New York Times columnist Bret Stephens took aim at Dr. Anthony Fauci Tuesday amid the Biden administration’s efforts to combat so-called coronavirus “misinformation.”
In a piece headlined, “Covid Misinformation Comes From the Top, Too,” Stephens stressed the “misinformation saga” goes beyond “charlatans peddling fake cures and political conspiracy theories,” pointing to the recent fiery clash Fauci had with Sen. Rand Paul, R-Ky., over whether the U.S. government funded gain-of-function research at the Wuhan Institute of Virology that may have led to the coronavirus outbreak.
“Fauci is almost certainly right on the technical merits … But the larger truth — obscured until recently by fervent efforts (including by Fauci) to dismiss the lab-leak theory for the origins of the pandemic — is that the U.S. government’s scientific establishment did support gain-of-function research that deserved far more public debate than it got,” Stephens wrote. “Also incontrovertibly true is that beneficiaries of that funding engaged in deceptive tactics and outright mendacity to shield their research from public scrutiny while denouncing their critics as conspiracymongers.”
NYT’S BRET STEPHENS SLAMS MEDIA OVER LAB-LEAK THEORY: THOSE PANICKING ABOUT ‘MISINFORMATION’ ‘PEDDLE IT’ THEMSELVES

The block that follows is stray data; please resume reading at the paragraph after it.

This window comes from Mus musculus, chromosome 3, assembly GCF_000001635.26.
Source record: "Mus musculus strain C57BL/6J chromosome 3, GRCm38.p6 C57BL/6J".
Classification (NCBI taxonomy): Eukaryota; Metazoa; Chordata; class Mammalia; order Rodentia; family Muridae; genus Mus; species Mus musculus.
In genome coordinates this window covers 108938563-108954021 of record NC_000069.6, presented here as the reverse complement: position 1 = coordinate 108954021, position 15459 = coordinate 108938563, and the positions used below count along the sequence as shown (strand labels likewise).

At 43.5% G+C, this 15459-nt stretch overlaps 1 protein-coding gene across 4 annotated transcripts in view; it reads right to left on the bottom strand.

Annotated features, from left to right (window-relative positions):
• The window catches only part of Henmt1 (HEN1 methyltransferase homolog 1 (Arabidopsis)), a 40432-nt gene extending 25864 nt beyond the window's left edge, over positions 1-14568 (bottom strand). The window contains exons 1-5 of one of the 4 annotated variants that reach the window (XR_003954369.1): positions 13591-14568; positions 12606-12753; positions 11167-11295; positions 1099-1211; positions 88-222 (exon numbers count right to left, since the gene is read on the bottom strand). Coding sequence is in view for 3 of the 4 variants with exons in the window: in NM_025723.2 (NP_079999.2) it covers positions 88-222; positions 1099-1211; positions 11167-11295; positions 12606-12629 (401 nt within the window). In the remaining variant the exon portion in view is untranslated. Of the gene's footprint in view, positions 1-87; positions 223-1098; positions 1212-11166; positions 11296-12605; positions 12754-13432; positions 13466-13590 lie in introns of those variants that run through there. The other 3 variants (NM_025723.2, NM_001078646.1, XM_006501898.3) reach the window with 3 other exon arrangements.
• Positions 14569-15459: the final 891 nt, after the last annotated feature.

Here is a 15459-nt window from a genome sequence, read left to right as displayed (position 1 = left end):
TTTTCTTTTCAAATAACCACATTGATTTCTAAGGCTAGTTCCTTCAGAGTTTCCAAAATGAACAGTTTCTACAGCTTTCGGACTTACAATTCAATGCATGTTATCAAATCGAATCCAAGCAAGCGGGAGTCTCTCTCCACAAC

He pointed to the explosive report from Vanity Fair last month that revealed State Department officials were told not to explore the Wuhan lab’s gain-of-function research because “it would bring unwelcome attention to U.S. government funding of it.”
“If millions feel that some public-health experts are not as heroic or as honest as their media stenographers make them out to be, there’s a good reason for it,” Stephens wrote.
The Times columnist then called out Fauci over his comments about herd immunity, insisting he “lied” “about what he saw as the threshold figure” because, according to Fauci’s interview with the Times in December, because of “his gut feeling that tthe country is finally ready to hear what he really thinks.” He also listed the CDC’s faulty overestimation over the outdoor spread of COVID and its study that claimed Black and Hispanic children were “at greater risk of being hospitalized,” which became a contributing factor to schools being closed despite consistent evidence that schools were never a superspreader for children.
CLICK HERE TO GET THE FOX NEWS APP
“The impact of this misinformation on everyday life has been immense … The credibility of public-health experts depends on the understanding that the job of informing the public means offering the whole truth, uncertainties included, rather than offering Noble Lies in the service of whatever they think the public needs to hear,” Stephens argued.
He concluded, “So, by all means, let’s continue to expose and denounce misinformation coming from the fever swamps of Alternative America. But it won’t do sufficient good until the guardians of public health hold themselves to a higher standard of truthfulness and accountability. Physician, heal thyself.”